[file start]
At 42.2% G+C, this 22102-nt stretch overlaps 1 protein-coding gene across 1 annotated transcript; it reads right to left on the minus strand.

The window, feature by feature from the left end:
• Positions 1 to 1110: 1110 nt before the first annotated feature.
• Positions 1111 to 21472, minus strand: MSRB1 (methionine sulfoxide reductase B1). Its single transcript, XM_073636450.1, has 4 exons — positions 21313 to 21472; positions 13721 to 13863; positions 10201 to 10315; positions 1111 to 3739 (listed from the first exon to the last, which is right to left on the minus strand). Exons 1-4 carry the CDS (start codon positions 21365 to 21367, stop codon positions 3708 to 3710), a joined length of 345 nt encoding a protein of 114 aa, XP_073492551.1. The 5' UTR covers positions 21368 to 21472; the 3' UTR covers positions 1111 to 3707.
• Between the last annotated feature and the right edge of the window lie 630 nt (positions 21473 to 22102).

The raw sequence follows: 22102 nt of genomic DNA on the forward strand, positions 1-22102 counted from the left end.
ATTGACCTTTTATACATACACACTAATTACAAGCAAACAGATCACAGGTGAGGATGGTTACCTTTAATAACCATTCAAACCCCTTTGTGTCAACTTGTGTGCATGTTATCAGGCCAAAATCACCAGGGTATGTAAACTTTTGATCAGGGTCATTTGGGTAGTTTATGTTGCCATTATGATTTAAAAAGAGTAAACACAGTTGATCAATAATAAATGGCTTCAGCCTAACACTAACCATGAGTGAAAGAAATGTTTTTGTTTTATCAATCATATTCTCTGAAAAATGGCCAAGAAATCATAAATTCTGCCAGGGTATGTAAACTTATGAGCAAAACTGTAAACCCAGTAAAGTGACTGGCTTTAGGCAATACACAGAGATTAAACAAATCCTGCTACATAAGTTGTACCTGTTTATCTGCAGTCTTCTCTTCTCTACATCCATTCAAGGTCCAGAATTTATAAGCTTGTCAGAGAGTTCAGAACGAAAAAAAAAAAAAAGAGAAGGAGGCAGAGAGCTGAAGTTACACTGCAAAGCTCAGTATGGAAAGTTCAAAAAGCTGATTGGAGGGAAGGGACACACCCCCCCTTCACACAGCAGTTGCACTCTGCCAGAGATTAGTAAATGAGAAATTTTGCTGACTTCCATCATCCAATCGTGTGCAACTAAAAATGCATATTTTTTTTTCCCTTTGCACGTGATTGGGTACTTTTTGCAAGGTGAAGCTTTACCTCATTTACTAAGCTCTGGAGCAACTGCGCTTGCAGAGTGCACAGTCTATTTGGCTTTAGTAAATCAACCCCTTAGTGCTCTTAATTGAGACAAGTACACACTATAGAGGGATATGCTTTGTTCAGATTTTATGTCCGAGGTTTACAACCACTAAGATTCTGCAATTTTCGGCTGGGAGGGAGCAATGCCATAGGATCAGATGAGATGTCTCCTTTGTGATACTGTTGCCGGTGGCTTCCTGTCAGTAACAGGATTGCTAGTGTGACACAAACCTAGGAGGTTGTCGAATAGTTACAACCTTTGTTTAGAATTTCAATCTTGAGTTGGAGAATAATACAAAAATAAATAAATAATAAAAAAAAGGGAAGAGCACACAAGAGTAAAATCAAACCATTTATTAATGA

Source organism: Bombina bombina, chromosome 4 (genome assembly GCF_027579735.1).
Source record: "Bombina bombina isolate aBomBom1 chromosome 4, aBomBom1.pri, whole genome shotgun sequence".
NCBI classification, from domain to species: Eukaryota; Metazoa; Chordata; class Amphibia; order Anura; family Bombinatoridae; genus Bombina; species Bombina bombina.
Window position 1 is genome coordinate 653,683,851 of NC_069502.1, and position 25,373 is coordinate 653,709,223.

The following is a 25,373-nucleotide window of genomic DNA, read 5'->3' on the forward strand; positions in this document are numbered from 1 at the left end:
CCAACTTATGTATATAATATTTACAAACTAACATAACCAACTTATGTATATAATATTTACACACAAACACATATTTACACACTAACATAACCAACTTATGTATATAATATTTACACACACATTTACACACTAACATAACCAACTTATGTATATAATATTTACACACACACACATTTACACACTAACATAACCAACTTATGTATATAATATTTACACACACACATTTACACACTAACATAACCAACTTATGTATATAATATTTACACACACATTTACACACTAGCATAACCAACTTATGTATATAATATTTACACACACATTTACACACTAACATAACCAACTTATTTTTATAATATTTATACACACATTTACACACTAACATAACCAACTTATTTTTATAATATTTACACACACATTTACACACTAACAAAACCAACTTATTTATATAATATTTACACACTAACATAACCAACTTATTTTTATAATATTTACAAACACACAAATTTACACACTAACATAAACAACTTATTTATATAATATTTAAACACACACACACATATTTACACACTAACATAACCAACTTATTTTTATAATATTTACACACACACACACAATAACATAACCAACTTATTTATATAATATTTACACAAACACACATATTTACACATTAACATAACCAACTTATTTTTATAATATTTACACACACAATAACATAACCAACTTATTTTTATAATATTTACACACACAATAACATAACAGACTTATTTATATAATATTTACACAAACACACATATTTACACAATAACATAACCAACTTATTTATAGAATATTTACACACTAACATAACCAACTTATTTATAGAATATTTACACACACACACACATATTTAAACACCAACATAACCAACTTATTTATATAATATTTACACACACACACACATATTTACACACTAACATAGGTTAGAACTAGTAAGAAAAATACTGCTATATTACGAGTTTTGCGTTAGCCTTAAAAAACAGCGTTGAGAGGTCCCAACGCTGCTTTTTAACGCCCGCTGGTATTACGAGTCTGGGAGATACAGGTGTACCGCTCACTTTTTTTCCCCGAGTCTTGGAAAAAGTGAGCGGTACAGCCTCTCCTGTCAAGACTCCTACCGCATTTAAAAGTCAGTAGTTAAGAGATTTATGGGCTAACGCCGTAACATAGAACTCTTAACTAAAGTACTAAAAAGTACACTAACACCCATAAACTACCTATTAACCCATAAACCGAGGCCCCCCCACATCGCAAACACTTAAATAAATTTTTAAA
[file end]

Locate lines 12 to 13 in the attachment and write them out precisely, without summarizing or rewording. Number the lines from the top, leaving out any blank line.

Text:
The following is a 25,373-nucleotide window of genomic DNA, read 5'->3' on the forward strand; positions in this document are numbered from 1 at the left end:
CCAACTTATGTATATAATATTTACAAACTAACATAACCAACTTATGTATATAATATTTACACACAAACACATATTTACACACTAACATAACCAACTTATGTATATAATATTTACACACACATTTACACACTAACATAACCAACTTATGTATATAATATTTACACACACACACATTTACACACTAACATAACCAACTTATGTATATAATATTTACACACACACATTTACACACTAACATAACCAACTTATGTATATAATATTTACACACACATTTACACACTAGCATAACCAACTTATGTATATAATATTTACACACACATTTACACACTAACATAACCAACTTATTTTTATAATATTTATACACACATTTACACACTAACATAACCAACTTATTTTTATAATATTTACACACACATTTACACACTAACAAAACCAACTTATTTATATAATATTTACACACTAACATAACCAACTTATTTTTATAATATTTACAAACACACAAATTTACACACTAACATAAACAACTTATTTATATAATATTTAAACACACACACACATATTTACACACTAACATAACCAACTTATTTTTATAATATTTACACACACACACACAATAACATAACCAACTTATTTATATAATATTTACACAAACACACATATTTACACATTAACATAACCAACTTATTTTTATAATATTTACACACACAATAACATAACCAACTTATTTTTATAATATTTACACACACAATAACATAACAGACTTATTTATATAATATTTACACAAACACACATATTTACACAATAACATAACCAACTTATTTATAGAATATTTACACACTAACATAACCAACTTATTTATAGAATATTTACACACACACACACATATTTAAACACCAACATAACCAACTTATTTATATAATATTTACACACACACACACATATTTACACACTAACATAGGTTAGAACTAGTAAGAAAAATACTGCTATATTACGAGTTTTGCGTTAGCCTTAAAAAACAGCGTTGAGAGGTCCCAACGCTGCTTTTTAACGCCCGCTGGTATTACGAGTCTGGGAGATACAGGTGTACCGCTCACTTTTTTTCCCCGAGTCTTGGAAAAAGTGAGCGGTACAGCCTCTCCTGTCAAGACTCCTACCGCATTTAAAAGTCAGTAGTTAAGAGATTTATGGGCTAACGCCGTAACATAGAACTCTTAACTAAAGTACTAAAAAGTACACTAACACCCATAAACTACCTATTAACCCATAAACCGAGGCCCCCCCACATCGCAAACACTTAAATAAATTTTTAAA